Retrofitting is a way to provide green, warm homes and reduce carbon emissions. However, the current tax system rewards new home building over refurbishment. The UK could change this by prioritising and incentivising retrofitting.
In parallel, thousands of potential homes across the country are standing empty when they could be warm, green places to live.
Refurbishment programmes and the creation of new homes would provide quality jobs. Local authorities should have the funding to make decisions about housing on the basis of the need in their area. There is the excellent but limited local No Use Empty initiative and this sort of scheme needs to be markedly accelerated.
There are 9,826 cars registered in Hythe. Based on an average annual mileage of 5,101 miles for the South-East and a carbon emission average of 141gr/km, these vehicles generate 11,791 tonnes of carbon per year. This is for cars only and excludes HGVs, other commercial vehicles and motorbikes. The figures additionally exclude visitors, couriers, utility vehicles etc.
There should not be a need to own a car to lead a full life. Existing and new developments should be within easy walking access of schools, shops and other services, backed up by convenient, affordable and clean public transport, plus electric vehicle car share.
Hythe at an approximate level for the two main sources of carbon emissions of heating and transport produces a total of 57,955 tonnes annually. This is the equivalent of planting 1.9 million trees or carbon offsetting at a cost of £348,000. An individual or household can only improve their “piece of the pie”. The real challenge is to influence District, County and Central Government strategies to deliver the greater reductions and help to save our planet.
Government website – www.epcregister.com for buildings
DVLA – for car volumes and emission rates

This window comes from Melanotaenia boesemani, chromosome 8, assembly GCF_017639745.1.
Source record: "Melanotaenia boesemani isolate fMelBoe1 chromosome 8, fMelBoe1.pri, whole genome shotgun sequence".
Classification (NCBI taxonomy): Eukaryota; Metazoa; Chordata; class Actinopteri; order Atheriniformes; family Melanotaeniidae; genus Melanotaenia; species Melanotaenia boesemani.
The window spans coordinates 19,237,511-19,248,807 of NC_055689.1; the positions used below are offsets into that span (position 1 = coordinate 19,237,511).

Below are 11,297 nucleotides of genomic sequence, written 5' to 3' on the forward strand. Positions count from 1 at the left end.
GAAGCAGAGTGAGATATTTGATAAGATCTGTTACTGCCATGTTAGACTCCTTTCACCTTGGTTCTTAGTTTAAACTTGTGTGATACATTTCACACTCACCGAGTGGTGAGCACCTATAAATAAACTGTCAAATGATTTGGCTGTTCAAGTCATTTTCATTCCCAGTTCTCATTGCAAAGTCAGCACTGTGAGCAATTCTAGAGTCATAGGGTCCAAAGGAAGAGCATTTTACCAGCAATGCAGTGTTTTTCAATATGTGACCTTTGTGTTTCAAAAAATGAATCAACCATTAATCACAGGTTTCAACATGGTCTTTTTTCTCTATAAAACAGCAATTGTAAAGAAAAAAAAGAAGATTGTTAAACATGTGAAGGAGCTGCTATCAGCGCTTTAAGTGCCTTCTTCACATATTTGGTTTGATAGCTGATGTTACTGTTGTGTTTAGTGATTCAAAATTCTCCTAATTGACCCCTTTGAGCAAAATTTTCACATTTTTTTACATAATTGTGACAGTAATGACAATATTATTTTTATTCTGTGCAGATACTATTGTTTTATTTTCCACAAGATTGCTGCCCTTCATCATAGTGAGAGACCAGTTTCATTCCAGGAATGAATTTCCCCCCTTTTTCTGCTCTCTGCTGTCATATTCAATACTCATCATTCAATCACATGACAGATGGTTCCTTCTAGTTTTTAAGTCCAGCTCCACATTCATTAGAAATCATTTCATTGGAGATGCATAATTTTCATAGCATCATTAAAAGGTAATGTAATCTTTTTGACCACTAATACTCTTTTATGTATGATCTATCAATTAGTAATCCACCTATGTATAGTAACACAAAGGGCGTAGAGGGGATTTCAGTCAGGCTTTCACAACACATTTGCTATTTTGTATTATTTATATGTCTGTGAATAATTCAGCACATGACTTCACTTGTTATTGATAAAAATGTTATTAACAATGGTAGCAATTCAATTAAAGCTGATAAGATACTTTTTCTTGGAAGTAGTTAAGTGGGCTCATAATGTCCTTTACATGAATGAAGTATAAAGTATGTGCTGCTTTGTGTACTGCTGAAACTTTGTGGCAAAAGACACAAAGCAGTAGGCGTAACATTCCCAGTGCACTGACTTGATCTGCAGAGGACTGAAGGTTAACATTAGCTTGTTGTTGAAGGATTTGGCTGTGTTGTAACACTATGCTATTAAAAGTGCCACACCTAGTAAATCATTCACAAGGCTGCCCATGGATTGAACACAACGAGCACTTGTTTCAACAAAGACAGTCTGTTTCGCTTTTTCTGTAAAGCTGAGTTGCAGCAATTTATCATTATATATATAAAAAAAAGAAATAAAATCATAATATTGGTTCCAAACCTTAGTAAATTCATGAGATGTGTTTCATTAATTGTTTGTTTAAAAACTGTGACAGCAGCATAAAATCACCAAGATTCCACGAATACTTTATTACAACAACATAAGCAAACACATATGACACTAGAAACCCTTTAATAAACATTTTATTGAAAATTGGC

National Travel Survey (NTS) for mileage
Proposed new-build development in Hythe clearly has an impact as well on the town’s carbon footprint.
Let’s take the example of Prince’s Parade (150 proposed new-builds) to estimate the carbon footprint for three key scenarios. This model, which only focuses on housing and car footprints, could be used to evaluate the carbon footprint of other developments, such as the proposed one (54 dwellings) at Ebbor House behind Barrack Hill and London Road.
House tonnage to build is 8,775 tonnes. Car tonnage is 180 tonnes, producing an overall total of 8,955 tonnes. This can be offset by planting 298,500 trees.
House tonnage to build increases to 9,135 tonnes. Car tonnage is 360 tonnes. This can be offset by planting 304,500 trees. This is based on a 2-car household which is probably the more likely.
The third scenario is the on-running carbon usage once the development is completed. Scenario 1 generates an ongoing tonnage of 360 tonnes, required an offset of 12,000 trees. Scenario 2 produces 540 tonnes, with an offset of 18,000 trees.
The impact of this development plus several others proposed means that it would be unlikely that Hythe will deliver its contribution to the UK’s Paris Agreement commitments on climate. This is estimated to require carbon reduction mitigations of 13.3% per year based on its allocated carbon budget to meet the requirement.
It is difficult for councils to enforce zero carbon, except for their own new developments (council housing, schools etc) under current planning law. Initially, under the UK government’s Code for Sustainable Homes (CSH), all new homes by 2016 should have been net zero carbon in terms of lifetime energy usage (this is different from the “embodied” carbon within the materials and construction) but this was withdrawn, much to the relief of the building sector.
One new house = 58.5tonnes to build. Includes 2 tonnes for transportation of materials etc. Web source – J. Barrett / Citu.co.uk
Car numbers are based on the latest DVLA figures for 2019 for Hythe for each car emission group and approximated for the development based on the percentage of each group relative to the overall town numbers.
The Carbon footprint calculator at carbonfootprint.com was used to generate the tonnage per car group based on an average mileage of 5101 miles for the South East sector derived from the National Traffic Survey.
The ongoing tonnage is derived from the epcregister.com and an assumed new build house energy rating of B. This is 1.2 tonnes.
The 13.3% figure is culled from a document produced by Professors working at the Tyndall Centre for Climate Research attached to the University of Manchester under
Tree figures are based on a 30kg per tree sequestration rate commonly used on the Web.